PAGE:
Many of the systems currently in use will expand the fault monitoring capabilities and even provide a real-time status report which will give the operating condition of various system components. Once again the intelligence of these monitoring devices may be limited, which means that if some component or part of the monitored system is selected OFF, the monitor may report it as FAILED. A status monitor is useful as a quick system test and in some cases can be used to verify proper system operation after a maintenance action. It is of course always advantageous to allow adequate stabilization time once power is applied prior to commencing with any interrogations. The fault status page is often an active display which means that within an allotted time the indications may change providing a real time preview of functionality. This is not true in all cases and certain installations will require some type of reset to trigger the next surveillance. In some cases a time delay may be incorporated in a fault detection circuit to be a deterrent to nuisance situations.
Know the history
Knowing the occurrence history of malfunctions can often provide the clues required to resolve an ongoing intermittent failure. Storage of flight anomalies is an additional capability of today's avionics devices. Retrieval of flight faults especially those that are stamped with time, date, and even flight leg can sometimes supply that last bit of allusive information necessary to finally pinpoint a malfunction. The number of devices monitored as well as the level of detection is predetermined and will often require the technician to navigate through several information screens to get to the area where the needed data is displayed. Another concern regarding fault data retrieval could be aircraft configuration. Many systems will deny access to the diagnostics when the machine is in a flight configuration. This is where familiarity with the aircraft and the system becomes essential.
A recent event in a twin engine business aircraft resulted in the flight crew reporting illumination of a Flight Director Failed annunciator prior to taxi out. The Minimum Equipment List (MEL) provided direction for flight without an auto-flight system and the crew was on a short mission so they elected to take the aircraft. Once airborne it was recognized that the autopilot could not be used. A maintenance technician speaking to the flight crew while the aircraft was inbound requested that when the trip ended to leave the auxiliary power unit (APU) operating to allow preservation of the data stored within the diagnostic memory. Once the technician interrogated the system, a fault was recorded that pointed to a faulty inertial reference unit (IRU). The mechanic did note that both attitude and heading information appeared to be working as it should and this was later confirmed by the flight crew.
So now a dilemma exists, should the IRU be replaced per the diagnostics, or should troubleshooting begin? The technician elected to try to duplicate the events that led to the fault. Aircraft power was removed and after a short interval (commonly called a coffee break) a power up sequence was initiated. This included starting the APU, and after 30 minutes starting both main engines. This particular aircraft uses electric starters on each engine and power is available from two nickel cadmium batteries connected in a parallel configuration. Battery power is supplemented by the generator installed on the APU. It was noted by the technician that during the first main engine start that the flight director failure warning illuminated and the autopilot could not be engaged. It was also noted by the technician that during the engine start that electrical system voltage dropped from the system normal 28.5v DC to something less than 20 volts. It was this excessive voltage drop that caused an inappropriate output of the IRU that was observed by the flight director and subsequently recorded in the diagnostic memory. In this case, problem resolution was recognized by replacing the main aircraft batteries. Is it hard to believe that batteries can cause an autopilot problem? Strange but true!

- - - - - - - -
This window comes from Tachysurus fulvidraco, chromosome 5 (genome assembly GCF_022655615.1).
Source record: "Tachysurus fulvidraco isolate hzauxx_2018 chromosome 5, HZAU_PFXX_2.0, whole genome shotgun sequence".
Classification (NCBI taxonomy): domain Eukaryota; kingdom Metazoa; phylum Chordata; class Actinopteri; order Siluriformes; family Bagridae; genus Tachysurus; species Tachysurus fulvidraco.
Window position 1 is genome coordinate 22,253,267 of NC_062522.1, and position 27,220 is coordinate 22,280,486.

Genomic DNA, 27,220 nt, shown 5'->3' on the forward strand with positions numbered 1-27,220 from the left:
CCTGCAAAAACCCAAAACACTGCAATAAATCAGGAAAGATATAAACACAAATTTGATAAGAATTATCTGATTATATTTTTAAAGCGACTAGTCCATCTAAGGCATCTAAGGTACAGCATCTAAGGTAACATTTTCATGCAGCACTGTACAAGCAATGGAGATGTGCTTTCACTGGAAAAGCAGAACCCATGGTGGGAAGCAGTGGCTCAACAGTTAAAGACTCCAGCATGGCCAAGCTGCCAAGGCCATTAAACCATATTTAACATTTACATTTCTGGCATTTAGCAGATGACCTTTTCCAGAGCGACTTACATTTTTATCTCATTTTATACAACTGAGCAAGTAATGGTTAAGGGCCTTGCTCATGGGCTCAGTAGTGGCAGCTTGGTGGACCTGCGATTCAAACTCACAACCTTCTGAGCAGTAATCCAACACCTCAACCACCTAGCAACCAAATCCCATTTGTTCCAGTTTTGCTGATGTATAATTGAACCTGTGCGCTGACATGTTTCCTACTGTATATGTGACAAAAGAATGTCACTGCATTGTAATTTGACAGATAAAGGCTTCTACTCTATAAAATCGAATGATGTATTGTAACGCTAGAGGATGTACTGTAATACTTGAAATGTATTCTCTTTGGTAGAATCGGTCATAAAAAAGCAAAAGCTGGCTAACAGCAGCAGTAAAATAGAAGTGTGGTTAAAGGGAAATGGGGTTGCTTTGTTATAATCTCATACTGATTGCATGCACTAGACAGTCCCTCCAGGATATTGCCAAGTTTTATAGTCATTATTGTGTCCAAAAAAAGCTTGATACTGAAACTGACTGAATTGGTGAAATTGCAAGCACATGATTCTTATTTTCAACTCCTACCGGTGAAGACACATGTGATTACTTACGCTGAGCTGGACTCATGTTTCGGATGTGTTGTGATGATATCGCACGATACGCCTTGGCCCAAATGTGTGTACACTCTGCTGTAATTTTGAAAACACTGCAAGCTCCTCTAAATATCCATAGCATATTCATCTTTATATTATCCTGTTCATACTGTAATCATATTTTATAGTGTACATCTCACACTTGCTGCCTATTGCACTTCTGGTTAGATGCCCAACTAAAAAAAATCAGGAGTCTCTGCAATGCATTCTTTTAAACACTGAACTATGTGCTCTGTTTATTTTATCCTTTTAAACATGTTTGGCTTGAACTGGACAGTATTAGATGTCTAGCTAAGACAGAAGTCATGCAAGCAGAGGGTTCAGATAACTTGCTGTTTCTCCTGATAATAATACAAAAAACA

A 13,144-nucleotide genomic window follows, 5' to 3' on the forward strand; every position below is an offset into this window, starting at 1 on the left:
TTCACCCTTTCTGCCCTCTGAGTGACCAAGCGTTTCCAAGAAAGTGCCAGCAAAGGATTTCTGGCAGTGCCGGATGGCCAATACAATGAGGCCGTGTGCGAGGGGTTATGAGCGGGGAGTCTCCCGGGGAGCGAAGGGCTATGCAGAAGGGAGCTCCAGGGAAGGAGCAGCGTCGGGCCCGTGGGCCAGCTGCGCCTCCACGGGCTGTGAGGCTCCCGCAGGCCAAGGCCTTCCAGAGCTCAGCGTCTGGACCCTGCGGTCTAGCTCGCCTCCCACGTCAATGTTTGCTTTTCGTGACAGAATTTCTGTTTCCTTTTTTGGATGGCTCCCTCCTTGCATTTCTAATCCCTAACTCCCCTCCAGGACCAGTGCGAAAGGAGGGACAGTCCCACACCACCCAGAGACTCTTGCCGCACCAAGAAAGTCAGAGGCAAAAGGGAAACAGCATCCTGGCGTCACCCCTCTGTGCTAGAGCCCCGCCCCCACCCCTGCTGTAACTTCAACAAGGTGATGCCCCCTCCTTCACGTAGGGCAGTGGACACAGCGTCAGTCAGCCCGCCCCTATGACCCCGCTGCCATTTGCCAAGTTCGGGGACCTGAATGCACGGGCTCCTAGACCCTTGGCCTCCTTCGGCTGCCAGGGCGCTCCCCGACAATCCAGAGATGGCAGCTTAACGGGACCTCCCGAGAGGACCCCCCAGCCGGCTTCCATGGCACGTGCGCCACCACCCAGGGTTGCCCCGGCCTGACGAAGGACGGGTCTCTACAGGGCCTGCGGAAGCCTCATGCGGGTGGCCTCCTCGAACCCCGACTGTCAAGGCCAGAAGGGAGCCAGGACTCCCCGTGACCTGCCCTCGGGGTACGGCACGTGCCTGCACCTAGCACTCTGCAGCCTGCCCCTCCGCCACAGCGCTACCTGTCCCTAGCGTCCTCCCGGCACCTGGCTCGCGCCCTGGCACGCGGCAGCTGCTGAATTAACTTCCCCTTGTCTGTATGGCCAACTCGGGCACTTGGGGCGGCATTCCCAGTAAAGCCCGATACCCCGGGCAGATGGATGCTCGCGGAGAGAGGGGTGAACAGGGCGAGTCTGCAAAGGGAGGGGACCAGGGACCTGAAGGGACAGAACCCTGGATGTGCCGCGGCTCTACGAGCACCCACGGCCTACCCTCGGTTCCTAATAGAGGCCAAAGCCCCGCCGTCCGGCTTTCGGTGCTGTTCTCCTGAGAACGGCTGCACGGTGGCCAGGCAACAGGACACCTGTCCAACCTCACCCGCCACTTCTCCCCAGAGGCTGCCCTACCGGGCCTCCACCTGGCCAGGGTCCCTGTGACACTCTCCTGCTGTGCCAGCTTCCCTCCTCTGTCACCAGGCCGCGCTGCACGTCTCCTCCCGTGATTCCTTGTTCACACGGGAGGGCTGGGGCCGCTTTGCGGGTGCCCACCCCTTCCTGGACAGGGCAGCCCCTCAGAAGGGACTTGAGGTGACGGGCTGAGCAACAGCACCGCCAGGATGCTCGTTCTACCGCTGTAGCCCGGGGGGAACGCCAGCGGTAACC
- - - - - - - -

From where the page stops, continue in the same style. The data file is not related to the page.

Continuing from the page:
Data just another tool
The lesson to be learned here is that if the technician had not employed acquired knowledge of the aircraft and systems and merely used the data provided by the diagnostics probability is high that the aircraft would still be experiencing a problem and an expensive IRU which requires about four hours to replace would have been changed needlessly.
Many systems have capabilities to conduct detailed testing of many of the associated line replaceable units. And while these tests will only be able to be activated in a non-flight condition, if appropriate measures are not observed to conclude the initiated test it may proceed to completion at the most inopportune time. Anytime diagnostic systems are accessed it is imperative to be sure correct procedures are used to exit.
Diagnostic systems can be considered the greatest thing since safety wire pliers but it has to be realized that they all too often have limitations to their capabilities. The most important thing for a technician to understand is what a diagnostic system says is not always the root cause of the problem. Interrogation devices should be considered nothing more than another troubleshooting tool. In other words "How does it know"? Once this question can be answered and it is understood why the diagnostic unit reported the fault, only then are you on the appropriate path to problem resolution. Diagnostic guides are also an essential tool for proper fault analysis and it is often a justifiable procedure to get with someone knowledgeable about the specific aircraft and system and spend some time reviewing the interrogation methods in something other than an AOG situation.
Understanding the capabilities of specific diagnostic tools is the true key to success in rapid and cost-effective return to service. Remember that what it says is not always what it means. AMT